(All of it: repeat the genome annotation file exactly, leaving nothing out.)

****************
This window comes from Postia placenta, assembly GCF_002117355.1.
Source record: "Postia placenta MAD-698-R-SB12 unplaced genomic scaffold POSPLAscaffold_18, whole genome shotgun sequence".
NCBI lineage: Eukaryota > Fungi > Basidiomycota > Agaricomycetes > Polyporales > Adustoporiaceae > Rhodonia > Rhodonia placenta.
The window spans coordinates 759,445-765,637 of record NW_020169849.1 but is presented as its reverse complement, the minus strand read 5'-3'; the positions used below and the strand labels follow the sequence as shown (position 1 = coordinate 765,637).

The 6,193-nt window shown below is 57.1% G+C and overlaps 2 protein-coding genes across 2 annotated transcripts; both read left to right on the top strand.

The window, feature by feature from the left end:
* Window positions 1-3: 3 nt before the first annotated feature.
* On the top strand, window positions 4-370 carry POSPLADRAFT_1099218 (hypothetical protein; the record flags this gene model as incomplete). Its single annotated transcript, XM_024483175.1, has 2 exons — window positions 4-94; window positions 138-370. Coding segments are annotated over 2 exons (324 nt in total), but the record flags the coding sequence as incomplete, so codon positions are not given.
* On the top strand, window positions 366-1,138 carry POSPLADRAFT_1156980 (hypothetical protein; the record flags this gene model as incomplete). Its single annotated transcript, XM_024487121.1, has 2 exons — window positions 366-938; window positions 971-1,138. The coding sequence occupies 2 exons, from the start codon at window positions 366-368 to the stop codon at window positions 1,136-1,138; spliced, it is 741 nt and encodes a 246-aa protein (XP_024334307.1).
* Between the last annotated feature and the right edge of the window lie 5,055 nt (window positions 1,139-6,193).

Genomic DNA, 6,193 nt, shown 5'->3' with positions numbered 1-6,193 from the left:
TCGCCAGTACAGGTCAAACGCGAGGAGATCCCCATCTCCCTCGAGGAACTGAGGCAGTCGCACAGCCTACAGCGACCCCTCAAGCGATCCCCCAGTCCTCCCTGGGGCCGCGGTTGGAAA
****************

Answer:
This window comes from Postia placenta, assembly GCF_002117355.1.
Source record: "Postia placenta MAD-698-R-SB12 unplaced genomic scaffold POSPLAscaffold_18, whole genome shotgun sequence".
NCBI lineage: Eukaryota > Fungi > Basidiomycota > Agaricomycetes > Polyporales > Adustoporiaceae > Rhodonia > Rhodonia placenta.
The window spans coordinates 759,445-765,637 of record NW_020169849.1 but is presented as its reverse complement, the minus strand read 5'-3'; the positions used below and the strand labels follow the sequence as shown (position 1 = coordinate 765,637).

The 6,193-nt window shown below is 57.1% G+C and overlaps 2 protein-coding genes across 2 annotated transcripts; both read left to right on the top strand.

The window, feature by feature from the left end:
* Window positions 1-3: 3 nt before the first annotated feature.
* On the top strand, window positions 4-370 carry POSPLADRAFT_1099218 (hypothetical protein; the record flags this gene model as incomplete). Its single annotated transcript, XM_024483175.1, has 2 exons — window positions 4-94; window positions 138-370. Coding segments are annotated over 2 exons (324 nt in total), but the record flags the coding sequence as incomplete, so codon positions are not given.
* On the top strand, window positions 366-1,138 carry POSPLADRAFT_1156980 (hypothetical protein; the record flags this gene model as incomplete). Its single annotated transcript, XM_024487121.1, has 2 exons — window positions 366-938; window positions 971-1,138. The coding sequence occupies 2 exons, from the start codon at window positions 366-368 to the stop codon at window positions 1,136-1,138; spliced, it is 741 nt and encodes a 246-aa protein (XP_024334307.1).
* Between the last annotated feature and the right edge of the window lie 5,055 nt (window positions 1,139-6,193).

Genomic DNA, 6,193 nt, shown 5'->3' with positions numbered 1-6,193 from the left:
TCGCCAGTACAGGTCAAACGCGAGGAGATCCCCATCTCCCTCGAGGAACTGAGGCAGTCGCACAGCCTACAGCGACCCCTCAAGCGATCCCCCAGTCCTCCCTGGGGCCGCGGTTGGAAA